I enjoyed sharing the following script for a creative audio-descriptive piece in the Knitting Time workshop at Pallant House this week:
I had already started this A4 coloured drawing when I decided it would be an apt illustration for the poem Blue Black Feather. It conveys a love of nature in a dream-like landscape made up of birds, faces and human figures, which inhabit a series of hills and pastures. It pictures the encroachment of urban life on the landscape in a series of simply drawn tower blocks which run down the left-hand side of the drawing. It just needed two birds and so I drew a Jay dominating the right hand side of the foreground and a smaller crow further up and on the left, with which it is communicating.
The poem relates to a story from the mid-eighties of when I found a perfect blue-black barred Jay’s feather. Living in North London during the early 1980s was a depressing time. All my efforts at getting somewhere to live were being thwarted at the same time as all social housing was being sold off. Ideals of community and social awareness were fragmenting. I squatted a housing association property. For a time our eviction notices were thrown out of court by the judge because the housing officers were so embroiled in corrupt deals. Everything, seemed bound up in corruption.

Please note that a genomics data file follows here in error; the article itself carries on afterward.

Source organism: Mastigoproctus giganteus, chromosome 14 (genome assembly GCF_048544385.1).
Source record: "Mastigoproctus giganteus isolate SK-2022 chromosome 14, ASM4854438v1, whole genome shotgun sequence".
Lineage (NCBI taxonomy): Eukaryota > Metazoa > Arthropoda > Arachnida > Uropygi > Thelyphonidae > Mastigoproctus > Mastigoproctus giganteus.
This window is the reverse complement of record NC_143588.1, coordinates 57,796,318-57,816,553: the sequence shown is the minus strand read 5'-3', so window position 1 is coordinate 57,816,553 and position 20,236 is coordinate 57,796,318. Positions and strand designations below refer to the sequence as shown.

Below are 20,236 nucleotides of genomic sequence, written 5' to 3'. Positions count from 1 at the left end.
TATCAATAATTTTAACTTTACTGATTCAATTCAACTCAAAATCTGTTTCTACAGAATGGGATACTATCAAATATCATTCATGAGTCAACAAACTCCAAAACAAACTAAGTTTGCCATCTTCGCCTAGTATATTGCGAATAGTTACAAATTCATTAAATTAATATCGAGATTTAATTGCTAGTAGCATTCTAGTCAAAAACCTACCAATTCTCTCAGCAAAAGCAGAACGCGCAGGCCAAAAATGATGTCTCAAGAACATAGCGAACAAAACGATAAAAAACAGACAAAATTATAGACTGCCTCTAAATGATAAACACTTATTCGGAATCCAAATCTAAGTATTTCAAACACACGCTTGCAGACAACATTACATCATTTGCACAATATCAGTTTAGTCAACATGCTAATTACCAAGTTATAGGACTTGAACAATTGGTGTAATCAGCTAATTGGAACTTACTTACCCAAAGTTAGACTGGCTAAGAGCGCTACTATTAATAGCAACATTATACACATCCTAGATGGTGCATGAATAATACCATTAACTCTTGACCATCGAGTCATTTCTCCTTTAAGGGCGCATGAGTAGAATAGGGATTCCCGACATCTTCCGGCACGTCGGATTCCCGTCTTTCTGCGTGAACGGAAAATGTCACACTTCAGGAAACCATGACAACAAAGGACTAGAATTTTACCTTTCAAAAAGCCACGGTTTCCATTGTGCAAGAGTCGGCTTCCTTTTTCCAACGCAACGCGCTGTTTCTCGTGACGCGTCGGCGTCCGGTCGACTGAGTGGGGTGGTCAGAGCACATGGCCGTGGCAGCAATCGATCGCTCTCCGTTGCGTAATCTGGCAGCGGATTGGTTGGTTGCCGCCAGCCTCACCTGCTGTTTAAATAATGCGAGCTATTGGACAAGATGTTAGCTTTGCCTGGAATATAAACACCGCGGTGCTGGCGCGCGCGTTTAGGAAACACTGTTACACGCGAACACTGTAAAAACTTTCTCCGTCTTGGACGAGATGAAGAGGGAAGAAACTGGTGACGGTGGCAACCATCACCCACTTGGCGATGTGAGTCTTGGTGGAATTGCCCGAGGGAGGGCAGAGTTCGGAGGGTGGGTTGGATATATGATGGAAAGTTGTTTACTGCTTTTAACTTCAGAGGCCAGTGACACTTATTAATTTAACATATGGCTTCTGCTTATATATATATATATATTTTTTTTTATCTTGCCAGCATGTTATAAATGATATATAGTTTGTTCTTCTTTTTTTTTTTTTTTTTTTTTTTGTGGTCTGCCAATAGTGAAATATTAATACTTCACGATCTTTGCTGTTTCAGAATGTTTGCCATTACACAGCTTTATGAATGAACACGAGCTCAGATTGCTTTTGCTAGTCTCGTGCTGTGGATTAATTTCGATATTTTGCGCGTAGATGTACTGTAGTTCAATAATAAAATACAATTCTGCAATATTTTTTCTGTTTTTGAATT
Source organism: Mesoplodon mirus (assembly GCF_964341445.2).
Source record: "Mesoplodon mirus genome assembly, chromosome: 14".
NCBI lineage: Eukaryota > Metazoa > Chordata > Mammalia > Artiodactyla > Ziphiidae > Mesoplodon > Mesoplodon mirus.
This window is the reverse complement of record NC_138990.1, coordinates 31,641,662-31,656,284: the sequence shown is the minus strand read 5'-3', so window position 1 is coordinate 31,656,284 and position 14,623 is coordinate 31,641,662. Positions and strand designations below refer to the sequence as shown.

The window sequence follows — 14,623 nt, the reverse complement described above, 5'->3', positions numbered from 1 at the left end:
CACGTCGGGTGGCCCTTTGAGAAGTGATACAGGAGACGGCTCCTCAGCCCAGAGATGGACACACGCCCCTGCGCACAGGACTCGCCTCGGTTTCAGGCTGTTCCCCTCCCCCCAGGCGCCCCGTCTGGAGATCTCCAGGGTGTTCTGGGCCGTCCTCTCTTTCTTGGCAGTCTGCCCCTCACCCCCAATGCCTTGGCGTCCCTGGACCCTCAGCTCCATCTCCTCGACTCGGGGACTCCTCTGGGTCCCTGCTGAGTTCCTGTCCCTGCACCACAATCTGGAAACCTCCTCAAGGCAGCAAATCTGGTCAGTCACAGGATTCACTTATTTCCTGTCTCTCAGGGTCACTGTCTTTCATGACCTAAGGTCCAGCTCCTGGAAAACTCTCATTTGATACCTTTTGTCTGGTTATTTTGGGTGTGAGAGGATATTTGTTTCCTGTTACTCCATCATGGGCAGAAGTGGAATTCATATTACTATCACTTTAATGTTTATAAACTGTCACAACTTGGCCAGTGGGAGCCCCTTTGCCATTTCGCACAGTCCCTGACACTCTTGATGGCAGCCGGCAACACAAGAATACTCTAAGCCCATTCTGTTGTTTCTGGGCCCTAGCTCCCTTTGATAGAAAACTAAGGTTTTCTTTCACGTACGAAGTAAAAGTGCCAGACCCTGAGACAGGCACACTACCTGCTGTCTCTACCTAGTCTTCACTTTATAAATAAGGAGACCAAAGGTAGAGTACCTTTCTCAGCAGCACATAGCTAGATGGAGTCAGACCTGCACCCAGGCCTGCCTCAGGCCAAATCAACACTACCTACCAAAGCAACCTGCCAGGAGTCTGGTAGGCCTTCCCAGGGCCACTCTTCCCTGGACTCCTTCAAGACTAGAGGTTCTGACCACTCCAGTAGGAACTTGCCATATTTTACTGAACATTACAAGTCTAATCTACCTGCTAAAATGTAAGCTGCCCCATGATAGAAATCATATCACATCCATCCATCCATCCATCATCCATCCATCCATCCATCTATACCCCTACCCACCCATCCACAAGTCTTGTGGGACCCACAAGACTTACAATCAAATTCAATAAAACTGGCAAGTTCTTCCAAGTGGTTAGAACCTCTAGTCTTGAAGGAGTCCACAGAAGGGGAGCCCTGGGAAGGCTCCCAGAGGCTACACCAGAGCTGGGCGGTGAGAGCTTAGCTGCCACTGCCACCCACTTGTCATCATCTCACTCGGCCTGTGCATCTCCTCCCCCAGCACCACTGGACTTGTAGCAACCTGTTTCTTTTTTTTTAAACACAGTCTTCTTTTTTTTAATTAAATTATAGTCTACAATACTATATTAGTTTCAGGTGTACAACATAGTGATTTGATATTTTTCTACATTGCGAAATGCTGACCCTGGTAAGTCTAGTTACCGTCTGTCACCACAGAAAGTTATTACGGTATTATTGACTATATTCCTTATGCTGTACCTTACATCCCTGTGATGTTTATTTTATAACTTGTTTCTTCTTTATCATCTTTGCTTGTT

I got very excited by the jewel-like quality of the feather. In my fragile state of mind this piece of treasure seemed to be auspicious sign; an omen of better things to come. It glowed, like something from the garden of Eden. On an impulse I showed the feather to a fellow passenger on a tube train. I happened to be following one of the sillier fashions of the time, wearing striped pyjamas. It was a trend started by the Boomtown Rats who I’d seen play a couple of times.
So, when the woman who I’d shown the feather to announced that she was an off-duty police officer, it was not wholly unsurprising that she’d assume that I’d escaped from Friern Barnet, the nearest mental hospital. She took me aside on the platform, clearly debating with herself what she should do and whether or not she could be bothered to take me all the way back to the police station. She wavered – especially as I had nothing on me to identify who I was. On grilling me about where I was going she asked me if I was harmless or not. She realised I couldn’t cause much damage, armed with a tiny feather. And so she then asked if I’d go back to the hospital of my own accord; making me promise faithfully that I would do so. And so I agreed, escaping the psychiatric system by an edge once again.
At the centre bottom of the drawing is a prominent ball shape across which a skeletal figure is draped. And to the left of the figure is a large cross-hatched shadow which is draped from the bottom corner of the picture, across the bottom tower block and up into the fields above. There is sense of underlying fatalism within this drawing. The frightened expressions on the faces in the submerged figures are expressive of a search for meaning and purpose in a random brutal urban environment.